Retailing Post-Coronavirus: What the New Retail Can and Should Look Like

The rate of retail change has gone from a jog to a sprint, forcing retailers to adjust operations on the fly to continue to meet consumer demand despite unprecedented disruption. While agile retailers were able to enjoy a first-mover advantage, fast followers are hot on their heels reinventing their enterprises to compete in the “New Normal.”

But what does this retail future state look like? And how can retailers best invest to ensure they are among the winners once the health crisis is safely in the rearview?

To uncover what retail can and should look like in the short and long term RIS hosted a fireside chat with a leading expert on the in-store experience to discuss the current state of the store, where it is headed, and how to be prepare for this new reality.

Joining RIS editor-in-chief Tim Denman was Zebra Analytics general manager and vice president Guy Yehiav. The two discussed how retailers can equip themselves to win now and into the future, as well as the strategic approaches leading sellers have deployed to stay a step ahead of the competition. Read on for a quick recap and the full video of the discussion.

Retailers in 2020 have endured an unparalleled amount of change. From the store to the warehouse — to the backend systems taxed with keeping operations aligned  no aspect of the enterprise has gone untouched.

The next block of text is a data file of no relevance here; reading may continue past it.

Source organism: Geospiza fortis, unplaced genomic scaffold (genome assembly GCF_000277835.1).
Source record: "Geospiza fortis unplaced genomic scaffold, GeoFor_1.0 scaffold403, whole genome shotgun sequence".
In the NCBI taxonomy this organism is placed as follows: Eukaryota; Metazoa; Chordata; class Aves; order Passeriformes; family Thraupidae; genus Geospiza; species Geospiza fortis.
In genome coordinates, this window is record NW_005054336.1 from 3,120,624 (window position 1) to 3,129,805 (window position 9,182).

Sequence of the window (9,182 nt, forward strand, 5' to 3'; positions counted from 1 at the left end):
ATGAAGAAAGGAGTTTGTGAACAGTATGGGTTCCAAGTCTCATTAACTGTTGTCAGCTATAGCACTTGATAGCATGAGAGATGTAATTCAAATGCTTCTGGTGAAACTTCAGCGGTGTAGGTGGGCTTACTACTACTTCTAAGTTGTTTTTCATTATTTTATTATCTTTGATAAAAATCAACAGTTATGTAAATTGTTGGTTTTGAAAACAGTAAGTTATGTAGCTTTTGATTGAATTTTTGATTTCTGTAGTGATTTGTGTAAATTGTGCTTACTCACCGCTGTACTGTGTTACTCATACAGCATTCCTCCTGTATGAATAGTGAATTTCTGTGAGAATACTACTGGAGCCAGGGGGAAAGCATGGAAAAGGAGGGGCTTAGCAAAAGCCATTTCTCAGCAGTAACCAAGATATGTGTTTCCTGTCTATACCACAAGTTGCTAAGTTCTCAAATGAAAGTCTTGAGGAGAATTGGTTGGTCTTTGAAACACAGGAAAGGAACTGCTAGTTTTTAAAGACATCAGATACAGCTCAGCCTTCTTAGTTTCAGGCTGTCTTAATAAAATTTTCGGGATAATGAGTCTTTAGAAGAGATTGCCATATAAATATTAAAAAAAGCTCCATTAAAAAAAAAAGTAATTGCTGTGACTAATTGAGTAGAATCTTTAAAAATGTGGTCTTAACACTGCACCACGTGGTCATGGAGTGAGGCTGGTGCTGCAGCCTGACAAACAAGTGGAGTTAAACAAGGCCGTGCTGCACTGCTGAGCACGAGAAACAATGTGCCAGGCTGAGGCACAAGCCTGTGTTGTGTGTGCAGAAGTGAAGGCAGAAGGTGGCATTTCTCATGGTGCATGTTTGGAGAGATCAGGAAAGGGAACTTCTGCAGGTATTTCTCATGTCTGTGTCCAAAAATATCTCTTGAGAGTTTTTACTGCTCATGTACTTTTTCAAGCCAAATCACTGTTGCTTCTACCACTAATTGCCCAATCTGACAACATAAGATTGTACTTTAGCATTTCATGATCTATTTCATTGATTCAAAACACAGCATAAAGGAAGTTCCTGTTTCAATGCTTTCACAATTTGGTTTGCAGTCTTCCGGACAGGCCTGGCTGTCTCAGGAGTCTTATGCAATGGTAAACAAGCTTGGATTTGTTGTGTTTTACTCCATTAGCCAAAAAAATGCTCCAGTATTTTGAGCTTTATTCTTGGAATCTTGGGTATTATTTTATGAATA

Caught in the middle of all this change is the retail associate. Not only have associates been forced to adapt to the health risks associated with in-person retail, but they have also been asked to take on a host of new duties while still completing their traditional tasks.

To facilitate this increased workload, retailers are leaning heavily on task management software to communicate with employees, as well as track their performance. Retailers that have equipped associates with the mobile devices necessary for real-time task management are able to seamlessly adjust associate workflows to meet changing demand.


Among the increased tasks that have been most disruptive for associates is the large increase in curbside delivery. While leading retailers were already experimenting with the service pre-COVID, the flexible fulfillment option took on greater important and widespread use during the health crisis.

Although an influx of curbside pickup was disruptive to say the least, it also presented new possibilities. Mobile-device-wielding associates were not only able to be kept informed of their changing tasks, but they could use these devices to further enhance the new curbside experience.

By allowing associates to finalize transactions in the parking lot via their mPOS units, retailers can help shoppers complete their order with any items they might have forgotten to place in their virtual basket.


While the ongoing health crisis has drastically disrupted retail operations, it has also brought with it an opportunity to examine the current retail experience and re-invent it to meet current demand.

Be sure to watch the video above to hear what Yehiav and Denman had to say about the evolving in-store experience and where it is likely headed. Real-world examples of what works and what doesn’t are provided, as well as advice every merchant should hear as they look to redefine what retail is and could be.